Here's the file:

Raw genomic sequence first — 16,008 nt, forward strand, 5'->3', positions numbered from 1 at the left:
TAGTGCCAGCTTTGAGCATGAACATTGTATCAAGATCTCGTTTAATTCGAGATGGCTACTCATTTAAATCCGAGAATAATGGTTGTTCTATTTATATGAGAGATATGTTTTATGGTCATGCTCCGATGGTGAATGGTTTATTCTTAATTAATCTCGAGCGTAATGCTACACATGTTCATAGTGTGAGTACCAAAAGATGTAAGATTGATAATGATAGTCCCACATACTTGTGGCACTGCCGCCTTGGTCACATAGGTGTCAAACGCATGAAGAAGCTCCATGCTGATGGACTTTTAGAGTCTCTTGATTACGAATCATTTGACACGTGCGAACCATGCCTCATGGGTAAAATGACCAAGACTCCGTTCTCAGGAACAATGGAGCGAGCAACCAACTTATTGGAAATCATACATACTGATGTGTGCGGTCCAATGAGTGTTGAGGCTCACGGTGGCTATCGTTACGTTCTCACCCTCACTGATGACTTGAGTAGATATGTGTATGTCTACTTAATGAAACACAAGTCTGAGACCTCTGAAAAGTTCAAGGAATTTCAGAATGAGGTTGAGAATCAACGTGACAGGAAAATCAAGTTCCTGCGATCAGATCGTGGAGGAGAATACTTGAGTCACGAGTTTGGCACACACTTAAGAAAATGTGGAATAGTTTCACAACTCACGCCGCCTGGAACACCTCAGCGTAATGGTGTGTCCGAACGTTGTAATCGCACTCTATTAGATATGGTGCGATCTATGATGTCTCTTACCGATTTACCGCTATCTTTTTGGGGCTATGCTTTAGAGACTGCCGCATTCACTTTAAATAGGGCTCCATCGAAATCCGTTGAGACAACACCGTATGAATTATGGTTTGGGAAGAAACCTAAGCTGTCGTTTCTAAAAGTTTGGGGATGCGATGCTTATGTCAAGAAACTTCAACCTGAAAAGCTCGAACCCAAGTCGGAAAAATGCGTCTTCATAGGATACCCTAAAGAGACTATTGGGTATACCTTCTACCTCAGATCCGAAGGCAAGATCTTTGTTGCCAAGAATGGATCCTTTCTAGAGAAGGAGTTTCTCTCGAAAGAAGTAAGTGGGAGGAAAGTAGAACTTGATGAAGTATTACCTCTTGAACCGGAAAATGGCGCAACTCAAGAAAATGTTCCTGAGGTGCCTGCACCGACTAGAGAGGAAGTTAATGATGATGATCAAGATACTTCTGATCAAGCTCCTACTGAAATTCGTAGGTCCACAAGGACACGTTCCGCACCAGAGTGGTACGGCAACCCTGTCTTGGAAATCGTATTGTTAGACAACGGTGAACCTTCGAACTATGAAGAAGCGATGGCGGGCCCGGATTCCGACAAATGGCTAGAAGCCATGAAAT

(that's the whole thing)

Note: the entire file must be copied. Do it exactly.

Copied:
Raw genomic sequence first — 16,008 nt, forward strand, 5'->3', positions numbered from 1 at the left:
TAGTGCCAGCTTTGAGCATGAACATTGTATCAAGATCTCGTTTAATTCGAGATGGCTACTCATTTAAATCCGAGAATAATGGTTGTTCTATTTATATGAGAGATATGTTTTATGGTCATGCTCCGATGGTGAATGGTTTATTCTTAATTAATCTCGAGCGTAATGCTACACATGTTCATAGTGTGAGTACCAAAAGATGTAAGATTGATAATGATAGTCCCACATACTTGTGGCACTGCCGCCTTGGTCACATAGGTGTCAAACGCATGAAGAAGCTCCATGCTGATGGACTTTTAGAGTCTCTTGATTACGAATCATTTGACACGTGCGAACCATGCCTCATGGGTAAAATGACCAAGACTCCGTTCTCAGGAACAATGGAGCGAGCAACCAACTTATTGGAAATCATACATACTGATGTGTGCGGTCCAATGAGTGTTGAGGCTCACGGTGGCTATCGTTACGTTCTCACCCTCACTGATGACTTGAGTAGATATGTGTATGTCTACTTAATGAAACACAAGTCTGAGACCTCTGAAAAGTTCAAGGAATTTCAGAATGAGGTTGAGAATCAACGTGACAGGAAAATCAAGTTCCTGCGATCAGATCGTGGAGGAGAATACTTGAGTCACGAGTTTGGCACACACTTAAGAAAATGTGGAATAGTTTCACAACTCACGCCGCCTGGAACACCTCAGCGTAATGGTGTGTCCGAACGTTGTAATCGCACTCTATTAGATATGGTGCGATCTATGATGTCTCTTACCGATTTACCGCTATCTTTTTGGGGCTATGCTTTAGAGACTGCCGCATTCACTTTAAATAGGGCTCCATCGAAATCCGTTGAGACAACACCGTATGAATTATGGTTTGGGAAGAAACCTAAGCTGTCGTTTCTAAAAGTTTGGGGATGCGATGCTTATGTCAAGAAACTTCAACCTGAAAAGCTCGAACCCAAGTCGGAAAAATGCGTCTTCATAGGATACCCTAAAGAGACTATTGGGTATACCTTCTACCTCAGATCCGAAGGCAAGATCTTTGTTGCCAAGAATGGATCCTTTCTAGAGAAGGAGTTTCTCTCGAAAGAAGTAAGTGGGAGGAAAGTAGAACTTGATGAAGTATTACCTCTTGAACCGGAAAATGGCGCAACTCAAGAAAATGTTCCTGAGGTGCCTGCACCGACTAGAGAGGAAGTTAATGATGATGATCAAGATACTTCTGATCAAGCTCCTACTGAAATTCGTAGGTCCACAAGGACACGTTCCGCACCAGAGTGGTACGGCAACCCTGTCTTGGAAATCGTATTGTTAGACAACGGTGAACCTTCGAACTATGAAGAAGCGATGGCGGGCCCGGATTCCGACAAATGGCTAGAAGCCATGAAAT